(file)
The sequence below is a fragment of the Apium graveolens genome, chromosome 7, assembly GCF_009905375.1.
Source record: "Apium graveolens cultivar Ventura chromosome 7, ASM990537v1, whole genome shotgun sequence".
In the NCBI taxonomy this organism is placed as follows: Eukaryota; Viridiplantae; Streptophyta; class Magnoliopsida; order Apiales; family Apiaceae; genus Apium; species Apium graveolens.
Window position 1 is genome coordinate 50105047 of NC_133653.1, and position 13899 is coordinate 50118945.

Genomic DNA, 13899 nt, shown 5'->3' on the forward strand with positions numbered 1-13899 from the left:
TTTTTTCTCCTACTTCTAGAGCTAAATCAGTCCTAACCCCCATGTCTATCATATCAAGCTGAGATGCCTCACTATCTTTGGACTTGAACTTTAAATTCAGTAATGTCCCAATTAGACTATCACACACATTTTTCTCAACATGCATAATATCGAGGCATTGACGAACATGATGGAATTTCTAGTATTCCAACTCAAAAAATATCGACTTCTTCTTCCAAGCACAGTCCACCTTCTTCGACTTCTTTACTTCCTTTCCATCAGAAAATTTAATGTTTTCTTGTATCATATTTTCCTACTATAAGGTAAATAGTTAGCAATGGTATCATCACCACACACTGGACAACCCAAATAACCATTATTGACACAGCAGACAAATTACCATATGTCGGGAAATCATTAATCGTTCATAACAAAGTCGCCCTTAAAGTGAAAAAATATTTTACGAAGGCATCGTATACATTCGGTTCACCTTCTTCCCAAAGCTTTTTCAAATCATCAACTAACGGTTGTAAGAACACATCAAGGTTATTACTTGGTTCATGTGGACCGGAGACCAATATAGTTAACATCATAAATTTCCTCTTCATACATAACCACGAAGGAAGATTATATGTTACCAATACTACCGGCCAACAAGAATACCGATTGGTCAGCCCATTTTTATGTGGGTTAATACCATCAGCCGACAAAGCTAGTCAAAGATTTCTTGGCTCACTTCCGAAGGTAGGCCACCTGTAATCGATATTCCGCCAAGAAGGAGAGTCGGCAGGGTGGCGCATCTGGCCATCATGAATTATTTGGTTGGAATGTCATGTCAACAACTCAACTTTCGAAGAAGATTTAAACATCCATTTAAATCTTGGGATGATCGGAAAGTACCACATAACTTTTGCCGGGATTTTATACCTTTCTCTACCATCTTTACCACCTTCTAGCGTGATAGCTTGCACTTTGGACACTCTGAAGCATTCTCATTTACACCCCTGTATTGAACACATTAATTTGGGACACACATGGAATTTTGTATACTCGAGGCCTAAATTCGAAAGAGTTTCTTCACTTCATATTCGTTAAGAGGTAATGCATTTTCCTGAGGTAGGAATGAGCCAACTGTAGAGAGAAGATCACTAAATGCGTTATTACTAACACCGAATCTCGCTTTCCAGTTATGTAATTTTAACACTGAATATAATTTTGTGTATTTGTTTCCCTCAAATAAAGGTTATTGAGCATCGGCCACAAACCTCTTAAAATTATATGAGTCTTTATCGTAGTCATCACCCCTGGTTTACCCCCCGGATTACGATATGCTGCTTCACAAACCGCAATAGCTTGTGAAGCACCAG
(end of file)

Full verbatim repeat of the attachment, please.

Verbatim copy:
The sequence below is a fragment of the Apium graveolens genome, chromosome 7, assembly GCF_009905375.1.
Source record: "Apium graveolens cultivar Ventura chromosome 7, ASM990537v1, whole genome shotgun sequence".
In the NCBI taxonomy this organism is placed as follows: Eukaryota; Viridiplantae; Streptophyta; class Magnoliopsida; order Apiales; family Apiaceae; genus Apium; species Apium graveolens.
Window position 1 is genome coordinate 50105047 of NC_133653.1, and position 13899 is coordinate 50118945.

Genomic DNA, 13899 nt, shown 5'->3' on the forward strand with positions numbered 1-13899 from the left:
TTTTTTCTCCTACTTCTAGAGCTAAATCAGTCCTAACCCCCATGTCTATCATATCAAGCTGAGATGCCTCACTATCTTTGGACTTGAACTTTAAATTCAGTAATGTCCCAATTAGACTATCACACACATTTTTCTCAACATGCATAATATCGAGGCATTGACGAACATGATGGAATTTCTAGTATTCCAACTCAAAAAATATCGACTTCTTCTTCCAAGCACAGTCCACCTTCTTCGACTTCTTTACTTCCTTTCCATCAGAAAATTTAATGTTTTCTTGTATCATATTTTCCTACTATAAGGTAAATAGTTAGCAATGGTATCATCACCACACACTGGACAACCCAAATAACCATTATTGACACAGCAGACAAATTACCATATGTCGGGAAATCATTAATCGTTCATAACAAAGTCGCCCTTAAAGTGAAAAAATATTTTACGAAGGCATCGTATACATTCGGTTCACCTTCTTCCCAAAGCTTTTTCAAATCATCAACTAACGGTTGTAAGAACACATCAAGGTTATTACTTGGTTCATGTGGACCGGAGACCAATATAGTTAACATCATAAATTTCCTCTTCATACATAACCACGAAGGAAGATTATATGTTACCAATACTACCGGCCAACAAGAATACCGATTGGTCAGCCCATTTTTATGTGGGTTAATACCATCAGCCGACAAAGCTAGTCAAAGATTTCTTGGCTCACTTCCGAAGGTAGGCCACCTGTAATCGATATTCCGCCAAGAAGGAGAGTCGGCAGGGTGGCGCATCTGGCCATCATGAATTATTTGGTTGGAATGTCATGTCAACAACTCAACTTTCGAAGAAGATTTAAACATCCATTTAAATCTTGGGATGATCGGAAAGTACCACATAACTTTTGCCGGGATTTTATACCTTTCTCTACCATCTTTACCACCTTCTAGCGTGATAGCTTGCACTTTGGACACTCTGAAGCATTCTCATTTACACCCCTGTATTGAACACATTAATTTGGGACACACATGGAATTTTGTATACTCGAGGCCTAAATTCGAAAGAGTTTCTTCACTTCATATTCGTTAAGAGGTAATGCATTTTCCTGAGGTAGGAATGAGCCAACTGTAGAGAGAAGATCACTAAATGCGTTATTACTAACACCGAATCTCGCTTTCCAGTTATGTAATTTTAACACTGAATATAATTTTGTGTATTTGTTTCCCTCAAATAAAGGTTATTGAGCATCGGCCACAAACCTCTTAAAATTATATGAGTCTTTATCGTAGTCATCACCCCTGGTTTACCCCCCGGATTACGATATGCTGCTTCACAAACCGCAATAGCTTGTGAAGCACCAG